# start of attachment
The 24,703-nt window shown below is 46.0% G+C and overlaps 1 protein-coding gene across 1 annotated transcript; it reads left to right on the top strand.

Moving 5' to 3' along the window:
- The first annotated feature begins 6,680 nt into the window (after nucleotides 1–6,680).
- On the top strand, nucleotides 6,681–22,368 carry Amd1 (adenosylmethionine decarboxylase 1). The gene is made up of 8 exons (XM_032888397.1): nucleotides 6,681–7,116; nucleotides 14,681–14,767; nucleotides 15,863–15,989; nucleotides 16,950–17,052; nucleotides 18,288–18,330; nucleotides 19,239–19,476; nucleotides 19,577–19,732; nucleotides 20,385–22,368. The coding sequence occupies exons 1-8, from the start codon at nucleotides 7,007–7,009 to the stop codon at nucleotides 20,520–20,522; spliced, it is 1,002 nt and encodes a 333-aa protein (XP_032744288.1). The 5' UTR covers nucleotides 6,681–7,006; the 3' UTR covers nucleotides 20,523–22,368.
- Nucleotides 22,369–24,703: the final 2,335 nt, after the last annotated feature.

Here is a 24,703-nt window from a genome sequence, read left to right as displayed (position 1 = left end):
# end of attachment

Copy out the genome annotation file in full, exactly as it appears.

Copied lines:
The 24,703-nt window shown below is 46.0% G+C and overlaps 1 protein-coding gene across 1 annotated transcript; it reads left to right on the top strand.

Moving 5' to 3' along the window:
- The first annotated feature begins 6,680 nt into the window (after nucleotides 1–6,680).
- On the top strand, nucleotides 6,681–22,368 carry Amd1 (adenosylmethionine decarboxylase 1). The gene is made up of 8 exons (XM_032888397.1): nucleotides 6,681–7,116; nucleotides 14,681–14,767; nucleotides 15,863–15,989; nucleotides 16,950–17,052; nucleotides 18,288–18,330; nucleotides 19,239–19,476; nucleotides 19,577–19,732; nucleotides 20,385–22,368. The coding sequence occupies exons 1-8, from the start codon at nucleotides 7,007–7,009 to the stop codon at nucleotides 20,520–20,522; spliced, it is 1,002 nt and encodes a 333-aa protein (XP_032744288.1). The 5' UTR covers nucleotides 6,681–7,006; the 3' UTR covers nucleotides 20,523–22,368.
- Nucleotides 22,369–24,703: the final 2,335 nt, after the last annotated feature.

Here is a 24,703-nt window from a genome sequence, read left to right as displayed (position 1 = left end):